Minister launches 'Pearl' building at ITB
Bandar Seri Begawan - Significant steps are currently being made on the educational front following an announcement made by one of Brunei Darussalam's university yesterday as it makes its way towards providing even better education for the country's people.
During the launch of the 'Pearl' building, Institut Teknologi Brunei's (ITB) latest B$1,581,279 instalment situated on its campus, an event attended by Minister of Education Pehin Orang Kaya Seri Kerna Dato Seri Setia (Dr) Hj Awg Abu Bakar bin Hj Apong, the Assistant Vice Chancellor of ITB, Dr Hjh Naemah binti Hj Basir said that the university "will, for the first time, offer a fully local four-year degree programme" in Chemical Engineering as of August next year, subsequently replacing the current arrangement that sees students attending the University of New South Wales (UNSW) for their third and fourth years under an agreement signed between the two academic institutions.
This initial move, she explained in her welcoming note, was made possible through the support provided to them, among them being the commissioning of the new Petroleum and Chemical Engineering (PCE) building that was co-funded by Brunei Shell Petroleum Company Sdn Bhd (BSP), and Shell Eastern Petroleum and Upstream International Asia as well as investments offered by the Ministry of Education for another facility that is currently under construction.
"The new building will provide the necessary infrastructure and space required as the PCE programmes develop over the next eight years," she said.
"ITB in its role as an agile organisation has applied the blue ocean management strategy to identify and target three main indicators in which the programme area will develop, which are teaching, research and social engagement."
Elaborating further, Programme Leader for the PCE programmes under the Faculty of Engineering, Associate Professor Dr David Hassell, explained that this positive change will enable the oil and gas as well as downstream industries the opportunity to recruit locals who are of high calibre as ITB's Chemical Engineering Programme is aiming to reach international recognition as early as 2018.
"It is the hope that before 2020 we can get the chemical engineering course accredited by the Institute of Chemical Engineering from the United Kingdom to ensure the standard of the degree course and to get people confident in that we are providing good education," he said.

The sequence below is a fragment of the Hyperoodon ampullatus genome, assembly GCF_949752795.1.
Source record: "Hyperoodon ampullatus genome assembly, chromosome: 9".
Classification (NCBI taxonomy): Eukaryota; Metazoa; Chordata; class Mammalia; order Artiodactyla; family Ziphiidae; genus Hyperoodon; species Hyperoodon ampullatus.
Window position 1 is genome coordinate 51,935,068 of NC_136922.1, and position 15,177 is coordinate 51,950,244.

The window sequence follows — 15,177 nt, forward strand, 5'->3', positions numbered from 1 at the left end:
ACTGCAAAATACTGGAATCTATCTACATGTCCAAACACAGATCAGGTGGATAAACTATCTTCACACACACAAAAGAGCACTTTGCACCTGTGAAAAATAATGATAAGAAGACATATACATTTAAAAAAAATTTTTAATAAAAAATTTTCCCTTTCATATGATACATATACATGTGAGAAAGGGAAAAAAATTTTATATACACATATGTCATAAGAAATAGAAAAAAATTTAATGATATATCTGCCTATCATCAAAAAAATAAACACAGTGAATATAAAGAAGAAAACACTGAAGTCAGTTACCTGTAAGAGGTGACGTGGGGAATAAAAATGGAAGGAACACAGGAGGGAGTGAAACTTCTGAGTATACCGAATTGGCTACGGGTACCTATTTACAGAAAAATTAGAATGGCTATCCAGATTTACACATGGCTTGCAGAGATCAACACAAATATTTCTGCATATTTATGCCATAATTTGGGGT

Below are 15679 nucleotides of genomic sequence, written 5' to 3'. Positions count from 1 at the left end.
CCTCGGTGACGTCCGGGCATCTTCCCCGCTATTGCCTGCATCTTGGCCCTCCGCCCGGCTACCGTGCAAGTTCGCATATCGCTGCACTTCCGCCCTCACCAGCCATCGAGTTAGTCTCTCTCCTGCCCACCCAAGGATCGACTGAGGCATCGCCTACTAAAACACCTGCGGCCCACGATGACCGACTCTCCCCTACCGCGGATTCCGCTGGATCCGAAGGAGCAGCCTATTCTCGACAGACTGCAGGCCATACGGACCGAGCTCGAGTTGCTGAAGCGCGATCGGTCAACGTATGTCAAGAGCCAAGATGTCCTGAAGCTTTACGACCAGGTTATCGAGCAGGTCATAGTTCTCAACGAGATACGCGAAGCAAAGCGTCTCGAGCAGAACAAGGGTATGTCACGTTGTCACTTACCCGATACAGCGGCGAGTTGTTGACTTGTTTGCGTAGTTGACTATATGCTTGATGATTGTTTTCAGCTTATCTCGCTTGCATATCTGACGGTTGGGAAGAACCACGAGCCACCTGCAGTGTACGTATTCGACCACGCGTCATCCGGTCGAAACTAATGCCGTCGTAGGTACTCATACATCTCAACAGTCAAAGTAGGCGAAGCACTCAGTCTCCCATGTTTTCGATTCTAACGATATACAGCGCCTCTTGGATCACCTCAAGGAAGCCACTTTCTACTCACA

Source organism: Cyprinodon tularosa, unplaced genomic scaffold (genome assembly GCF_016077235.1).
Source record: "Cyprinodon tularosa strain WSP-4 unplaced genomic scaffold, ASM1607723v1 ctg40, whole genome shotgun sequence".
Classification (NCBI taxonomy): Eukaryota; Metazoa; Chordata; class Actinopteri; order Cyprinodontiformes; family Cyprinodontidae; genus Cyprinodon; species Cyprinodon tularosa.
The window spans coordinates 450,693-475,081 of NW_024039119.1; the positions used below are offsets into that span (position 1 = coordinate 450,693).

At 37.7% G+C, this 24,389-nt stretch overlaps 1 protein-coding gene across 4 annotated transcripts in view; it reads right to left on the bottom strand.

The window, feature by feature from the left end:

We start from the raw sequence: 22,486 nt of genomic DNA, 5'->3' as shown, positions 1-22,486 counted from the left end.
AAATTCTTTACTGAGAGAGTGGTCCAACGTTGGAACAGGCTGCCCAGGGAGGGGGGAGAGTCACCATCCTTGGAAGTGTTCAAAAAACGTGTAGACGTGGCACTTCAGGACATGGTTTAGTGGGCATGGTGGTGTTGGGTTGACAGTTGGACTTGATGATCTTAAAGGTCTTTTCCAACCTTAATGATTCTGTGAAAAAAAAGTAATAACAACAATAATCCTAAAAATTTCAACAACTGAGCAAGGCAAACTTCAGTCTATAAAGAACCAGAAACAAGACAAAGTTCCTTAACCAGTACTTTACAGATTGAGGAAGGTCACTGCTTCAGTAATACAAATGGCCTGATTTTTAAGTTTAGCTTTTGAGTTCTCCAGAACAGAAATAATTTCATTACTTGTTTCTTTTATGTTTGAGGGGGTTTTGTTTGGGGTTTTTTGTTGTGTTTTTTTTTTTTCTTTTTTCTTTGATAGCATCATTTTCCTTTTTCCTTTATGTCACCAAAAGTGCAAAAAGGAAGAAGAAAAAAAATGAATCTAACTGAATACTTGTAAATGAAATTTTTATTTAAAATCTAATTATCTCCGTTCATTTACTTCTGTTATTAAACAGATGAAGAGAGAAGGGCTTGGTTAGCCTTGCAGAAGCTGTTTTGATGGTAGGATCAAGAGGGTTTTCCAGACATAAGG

This process, he further explained, will first require graduates who have studied at ITB for the entire programme duration and "the earliest we can do this is by 2018," following the first graduates from the fully local chemical engineering degree programme in 2017.
"The very fact is that an opportunity like this does not come along very often and it is very rare for a university to start up a new degree programme, to develop the infrastructure and to be able to do that is very exciting" but the end result, he said, "would be a lot more gratifying."
Realistically, "there are obstacles to overcome in terms of staffing, but there is no reason that ITB cannot successfully train enough high quality chemical engineering staff to teach the full four years."
For their Petroleum Engineering Course, the twinning programme with UNSW will still continue due to challenges in recruiting staff familiar with the course literature but optimism is still running high especially with the backing that ITB has been receiving from industry players.
Sharing that BSP and Brunei LNG (BLNG) have been actively participating in the progress of ITB's programmes, including the providing of technical expertise and curriculum development, he said that the funding provided by BSP has given staff "peace of mind almost knowing that you have the finances available.
"The fact that they show an interest increases the morale of staff and students," and in the long-term, it is hoped that such support can be extended to aid in the field of research.
Despite the challenges that come with a demanding programme, Dr Hassell said that the number of students who have enrolled into the PCE course in ITB has increased from 25 students last year to a total of 42, attributed to increased interest and MoE's strengthening confidence in the university's academic prowess in this particular field.
In recognition of BSP's encouragement, the new building, meanwhile, has been named 'The Pearl,' a name chosen following a competition held for students.
"Acknowledging BSP and its contribution, a pearl is something of much value which is sometimes found in a shell in nature. This building represents BSP's value added to ITB through their continuing support for its engineering programmes and we feel that the name accurately captures this," said Dr Hajah Naemah.
"It is envisaged that this new building," a double story edifice that accommodates two classrooms, a computer laboratory, separate PCE laboratories and other amenities constructed within eight months, "will act as a focal point for local external stakeholder participation with PCR through various initiatives" that will target school children, adults and government partners as a means to provide Brunei's society with knowledge and expertise.
The future will see the building as a focal point for multidisciplinary research within PCE and as the oil and gas sector plays an "important role in securing longterm financial security," ITB expects "PCE to take a leading role in developing new technologies to ensure that this security can be maintained".
Other additions in ITB's portfolio include the recently introduced Higher Diploma in Process Engineering "designed to provide suitable qualified graduates for various positions within the oil and gas industry" whose first intake will graduate in 2015.--Courtesy of Borneo Bulletin